Dead or alive? Here’s where key bills stand this lawmaking session

The 2021 legislative session is just over halfway complete. See what important bills could become law, and which didn't make the cut this year. | March 10, 2021

Weekly bill tracker (updated April 8)

There have been a lot of twists and turns during the Washington State Legislature’s first-ever virtual lawmaking session, which ends April 25th. Whether you’re the Sherlock Holmes of Senate committee hearing schedules, or this is the first you’ve heard about the state legislature, here’s a quick mid-session update.

It’s never too late to join our Legislative Action list, where we’ll give you a few actions each week to help pass these important laws for the climate, our waterways and investing in communities.

What bills passed their house of origin* and are moving on?

(*bills that began in either the House or Senate and made it through; they’re now working their way through the opposite chamber of the legislature to hopefully get to the Governor’s desk and become law)

  • Environmental justice: HEAL Act (Healthy Environment for All, 2SSB 5141). Defines environmental justice across state agencies, requires internal agency action plans to incorporate environmental justice, creates an Environmental Justice Council and Office of Environmental Justice Ombuds, and requires agencies to use an environmental justice analysis for major decisions.
  • Incorporating climate change into growth plans (WA Can’t Wait, HB 1099). The Growth Management Act (GMA) is well overdue for revisions to incorporate climate change. WA Can’t Wait legislation will direct counties and cities to reduce transportation sector emissions through vehicle miles traveled (VMT), require climate adaptation planning (address impacts resulting from sea level rise, wildfires, smoke, drought, and more), and include an environmental justice element into Comprehensive Plans. We wrote an article about this bill you may want to check out.
  • Recover salmon and orca by restoring habitat through net ecological gain (HB 1117). Nature filters out pollution, stores greenhouse gases, and uses intact shorelines to limit the damage of floods and storms — all for free! Net ecological gain is a concept that requires development to rebuild natural functions it impacts through restoration of wetlands and shorelines. The Legislature funded an effort to define and determine how to achieve net ecological gain in 2020; however, the funding was returned due to pandemic response and uncertainty around revenue forecasts.
  • Reducing Plastic Pollution and Improving Recycling (PSSB 5022). Requires plastic beverage containers to contain a minimum of 15% post-consumer recycled plastic by weight by 2023, 25% by 2026, and 50% by 2031. Plastic utensils, straws, and lids are only provided on demand by food service businesses. The bill also incorporates a ban on Styrofoam packing peanuts, coolers and take-out clamshells for sale or distribution in Washington.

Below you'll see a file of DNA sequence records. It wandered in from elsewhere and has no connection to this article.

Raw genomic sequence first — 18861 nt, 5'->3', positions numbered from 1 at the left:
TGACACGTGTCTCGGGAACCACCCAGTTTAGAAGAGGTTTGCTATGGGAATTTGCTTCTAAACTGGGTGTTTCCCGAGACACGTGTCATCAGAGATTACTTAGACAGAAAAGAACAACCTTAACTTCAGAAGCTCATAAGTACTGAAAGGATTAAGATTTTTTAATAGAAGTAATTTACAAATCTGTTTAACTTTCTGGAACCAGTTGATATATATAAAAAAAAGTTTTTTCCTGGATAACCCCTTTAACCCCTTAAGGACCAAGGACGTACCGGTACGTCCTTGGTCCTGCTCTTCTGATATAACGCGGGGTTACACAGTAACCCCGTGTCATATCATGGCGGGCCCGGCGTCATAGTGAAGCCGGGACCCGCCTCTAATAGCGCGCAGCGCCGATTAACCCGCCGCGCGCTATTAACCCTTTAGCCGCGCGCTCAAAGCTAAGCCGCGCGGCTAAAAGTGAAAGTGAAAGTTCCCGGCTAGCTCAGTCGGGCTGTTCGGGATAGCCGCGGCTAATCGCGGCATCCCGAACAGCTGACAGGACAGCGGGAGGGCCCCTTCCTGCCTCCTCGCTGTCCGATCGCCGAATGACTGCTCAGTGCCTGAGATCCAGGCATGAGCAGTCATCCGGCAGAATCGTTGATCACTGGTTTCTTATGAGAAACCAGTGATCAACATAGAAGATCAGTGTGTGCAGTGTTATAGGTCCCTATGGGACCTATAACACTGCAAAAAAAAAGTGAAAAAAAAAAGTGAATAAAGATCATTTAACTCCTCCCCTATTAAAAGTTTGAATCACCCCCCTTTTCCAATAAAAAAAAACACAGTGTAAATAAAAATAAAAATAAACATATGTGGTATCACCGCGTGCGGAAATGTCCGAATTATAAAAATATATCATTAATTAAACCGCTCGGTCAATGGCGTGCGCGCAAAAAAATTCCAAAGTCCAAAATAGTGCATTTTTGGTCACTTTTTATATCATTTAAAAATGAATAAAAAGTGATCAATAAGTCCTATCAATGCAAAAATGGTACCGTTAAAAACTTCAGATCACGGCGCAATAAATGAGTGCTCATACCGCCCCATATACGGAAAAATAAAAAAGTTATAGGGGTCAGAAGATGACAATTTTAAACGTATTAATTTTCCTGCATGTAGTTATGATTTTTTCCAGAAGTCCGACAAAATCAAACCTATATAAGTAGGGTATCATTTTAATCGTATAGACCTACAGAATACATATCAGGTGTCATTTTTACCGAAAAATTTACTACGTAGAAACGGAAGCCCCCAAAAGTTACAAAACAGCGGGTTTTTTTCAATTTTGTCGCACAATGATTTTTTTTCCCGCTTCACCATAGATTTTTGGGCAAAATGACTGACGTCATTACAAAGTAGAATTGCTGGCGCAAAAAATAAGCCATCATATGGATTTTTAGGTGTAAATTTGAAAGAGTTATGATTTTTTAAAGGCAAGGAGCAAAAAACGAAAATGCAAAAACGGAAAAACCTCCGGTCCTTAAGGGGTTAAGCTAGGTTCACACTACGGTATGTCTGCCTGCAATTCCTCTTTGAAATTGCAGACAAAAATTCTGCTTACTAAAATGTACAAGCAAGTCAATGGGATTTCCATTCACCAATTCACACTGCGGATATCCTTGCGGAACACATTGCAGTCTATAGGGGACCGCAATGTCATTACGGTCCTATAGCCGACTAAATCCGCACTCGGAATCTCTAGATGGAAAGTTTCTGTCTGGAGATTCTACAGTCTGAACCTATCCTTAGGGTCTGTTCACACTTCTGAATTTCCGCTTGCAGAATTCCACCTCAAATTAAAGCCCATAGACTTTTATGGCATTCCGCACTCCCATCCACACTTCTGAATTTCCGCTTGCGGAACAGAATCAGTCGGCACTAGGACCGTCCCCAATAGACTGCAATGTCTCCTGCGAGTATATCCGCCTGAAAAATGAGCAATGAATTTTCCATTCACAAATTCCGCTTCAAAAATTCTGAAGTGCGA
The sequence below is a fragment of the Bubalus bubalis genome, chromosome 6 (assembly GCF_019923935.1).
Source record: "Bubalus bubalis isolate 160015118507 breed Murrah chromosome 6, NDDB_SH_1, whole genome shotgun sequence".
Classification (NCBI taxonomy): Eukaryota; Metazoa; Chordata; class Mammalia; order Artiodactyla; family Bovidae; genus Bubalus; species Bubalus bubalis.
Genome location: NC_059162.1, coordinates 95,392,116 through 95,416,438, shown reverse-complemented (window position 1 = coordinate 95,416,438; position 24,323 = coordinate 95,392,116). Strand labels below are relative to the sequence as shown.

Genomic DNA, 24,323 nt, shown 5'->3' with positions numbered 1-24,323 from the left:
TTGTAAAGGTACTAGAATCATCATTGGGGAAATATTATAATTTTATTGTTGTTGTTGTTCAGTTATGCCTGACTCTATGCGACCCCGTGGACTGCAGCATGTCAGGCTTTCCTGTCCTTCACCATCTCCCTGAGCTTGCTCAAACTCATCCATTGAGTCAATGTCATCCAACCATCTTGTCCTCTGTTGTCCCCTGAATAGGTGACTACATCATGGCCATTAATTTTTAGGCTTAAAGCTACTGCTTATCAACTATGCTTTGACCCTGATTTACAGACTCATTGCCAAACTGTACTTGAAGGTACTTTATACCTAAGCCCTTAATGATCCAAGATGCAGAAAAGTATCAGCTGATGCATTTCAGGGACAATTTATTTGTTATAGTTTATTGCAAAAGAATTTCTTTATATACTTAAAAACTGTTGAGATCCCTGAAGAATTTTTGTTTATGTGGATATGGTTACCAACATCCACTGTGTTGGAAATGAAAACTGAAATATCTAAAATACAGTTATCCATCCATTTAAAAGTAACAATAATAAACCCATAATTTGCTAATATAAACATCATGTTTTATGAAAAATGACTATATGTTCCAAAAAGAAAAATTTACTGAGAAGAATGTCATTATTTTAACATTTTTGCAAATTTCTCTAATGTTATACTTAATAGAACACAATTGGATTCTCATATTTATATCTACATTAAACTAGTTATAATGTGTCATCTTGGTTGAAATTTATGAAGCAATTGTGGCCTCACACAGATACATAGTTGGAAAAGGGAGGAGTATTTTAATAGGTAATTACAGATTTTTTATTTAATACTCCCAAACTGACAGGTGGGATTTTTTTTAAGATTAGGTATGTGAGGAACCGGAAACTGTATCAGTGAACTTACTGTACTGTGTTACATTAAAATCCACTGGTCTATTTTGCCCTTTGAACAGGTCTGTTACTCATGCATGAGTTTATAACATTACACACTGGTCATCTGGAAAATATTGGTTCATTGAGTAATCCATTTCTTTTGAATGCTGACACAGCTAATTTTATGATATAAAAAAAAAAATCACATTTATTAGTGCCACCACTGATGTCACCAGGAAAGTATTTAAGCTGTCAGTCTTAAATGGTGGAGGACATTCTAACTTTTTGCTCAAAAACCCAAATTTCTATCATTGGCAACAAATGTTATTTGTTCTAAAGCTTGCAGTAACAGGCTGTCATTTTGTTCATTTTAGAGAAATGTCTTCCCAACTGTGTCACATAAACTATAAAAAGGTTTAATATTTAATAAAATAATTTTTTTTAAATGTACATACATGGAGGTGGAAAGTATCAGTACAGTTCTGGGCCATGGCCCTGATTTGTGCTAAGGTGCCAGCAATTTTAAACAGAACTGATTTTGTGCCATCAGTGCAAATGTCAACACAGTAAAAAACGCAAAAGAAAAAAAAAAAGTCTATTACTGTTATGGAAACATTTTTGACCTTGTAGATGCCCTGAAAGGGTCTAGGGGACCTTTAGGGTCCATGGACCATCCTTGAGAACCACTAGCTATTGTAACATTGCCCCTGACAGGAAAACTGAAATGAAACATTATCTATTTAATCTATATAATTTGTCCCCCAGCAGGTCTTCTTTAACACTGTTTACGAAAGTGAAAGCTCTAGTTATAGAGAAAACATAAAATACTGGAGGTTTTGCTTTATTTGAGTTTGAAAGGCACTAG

• Create a Clean Fuel Standard (HB 1091). Cuts climate pollution from the transportation sector, incentivizing electric vehicles and lower-carbon intensity fuels.
What hasn’t yet passed in the House or Senate, but is still alive and kickin’?

Some bills have longer to get through their house of origin

  • Washington STRONG Act (SB 5373). A resilient recovery program that would generate at least $16 billion over 10 years to accelerate our transition to a clean economy and create more than 100,000 local, family-wage jobs.
  • Nooksack River adjudication funding (SB 5092 / HB 1094, the bills for the state biennial budget). Water rights in the Nooksack River watershed have been in disarray for decades. Knowing exactly who has rights to how much water is a vital baseline for making choices about this shared resource. Funding is needed to start the initial work before an adjudication can commence. Learn more about this issue.
These bills are, unfortunately, no longer moving this year
  • Healthy Homes, Clean Buildings (HB 1084 / SB 5093Governor request). A systematic plan to phase out the use of fossil fuels for indoor heating by setting standards for new construction, making investments in electrification, and ensuring justice in the transition for energy users and for workers. Fracked gas (a.k.a. natural gas) has been the fastest growing source of greenhouse gas emissions since the 1990’s. In Washington state, homes and buildings emit more than one-fourth of all our climate pollution.
  • Support Community Solar programs (HB 1046). Creates a functional community solar program with virtual net metering for utility ratepayers investing in offsite solar panels.
  • Concerning local salmon habitat recovery planning in critical areas (SB 5036).
  • Restoring waterways and protecting drinking water from PFAS contamination (SJM 8001). Per- and polyfluoroalkyl substances, also known as PFAS, persist in the environment for long periods of time. These chemicals are linked to health problems in people and animals. Firefighting foam with PFAS has been found in drinking water wells near naval air stations. This Joint Memorial (SJM) calls on the federal government to coordinate with the state and assist in monitoring and mitigating PFAS pollution in waterways.
  • Buy Clean Buy Fair (HB 1103). Establishes reporting requirements on the carbon content of structural materials, and the labor conditions at production facilities, purchased for public works.

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